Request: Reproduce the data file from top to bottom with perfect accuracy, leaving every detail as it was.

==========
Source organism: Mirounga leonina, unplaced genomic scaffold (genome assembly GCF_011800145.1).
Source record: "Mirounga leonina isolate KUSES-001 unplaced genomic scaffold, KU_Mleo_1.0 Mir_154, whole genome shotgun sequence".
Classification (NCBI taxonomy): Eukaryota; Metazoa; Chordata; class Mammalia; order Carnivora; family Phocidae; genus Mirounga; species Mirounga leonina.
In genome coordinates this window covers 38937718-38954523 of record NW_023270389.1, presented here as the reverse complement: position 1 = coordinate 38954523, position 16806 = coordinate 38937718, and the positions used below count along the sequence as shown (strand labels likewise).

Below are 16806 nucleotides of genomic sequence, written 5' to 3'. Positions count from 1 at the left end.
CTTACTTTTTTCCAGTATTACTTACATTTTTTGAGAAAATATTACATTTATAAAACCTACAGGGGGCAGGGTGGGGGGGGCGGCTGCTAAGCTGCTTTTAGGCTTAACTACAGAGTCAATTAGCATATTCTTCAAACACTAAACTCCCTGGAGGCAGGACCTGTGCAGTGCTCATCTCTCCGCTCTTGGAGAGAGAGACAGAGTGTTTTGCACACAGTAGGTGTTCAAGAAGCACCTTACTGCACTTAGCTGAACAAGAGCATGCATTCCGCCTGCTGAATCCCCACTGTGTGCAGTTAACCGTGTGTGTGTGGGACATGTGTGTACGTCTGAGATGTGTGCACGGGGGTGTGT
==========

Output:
Source organism: Mirounga leonina, unplaced genomic scaffold (genome assembly GCF_011800145.1).
Source record: "Mirounga leonina isolate KUSES-001 unplaced genomic scaffold, KU_Mleo_1.0 Mir_154, whole genome shotgun sequence".
Classification (NCBI taxonomy): Eukaryota; Metazoa; Chordata; class Mammalia; order Carnivora; family Phocidae; genus Mirounga; species Mirounga leonina.
In genome coordinates this window covers 38937718-38954523 of record NW_023270389.1, presented here as the reverse complement: position 1 = coordinate 38954523, position 16806 = coordinate 38937718, and the positions used below count along the sequence as shown (strand labels likewise).

Below are 16806 nucleotides of genomic sequence, written 5' to 3'. Positions count from 1 at the left end.
CTTACTTTTTTCCAGTATTACTTACATTTTTTGAGAAAATATTACATTTATAAAACCTACAGGGGGCAGGGTGGGGGGGGCGGCTGCTAAGCTGCTTTTAGGCTTAACTACAGAGTCAATTAGCATATTCTTCAAACACTAAACTCCCTGGAGGCAGGACCTGTGCAGTGCTCATCTCTCCGCTCTTGGAGAGAGAGACAGAGTGTTTTGCACACAGTAGGTGTTCAAGAAGCACCTTACTGCACTTAGCTGAACAAGAGCATGCATTCCGCCTGCTGAATCCCCACTGTGTGCAGTTAACCGTGTGTGTGTGGGACATGTGTGTACGTCTGAGATGTGTGCACGGGGGTGTGT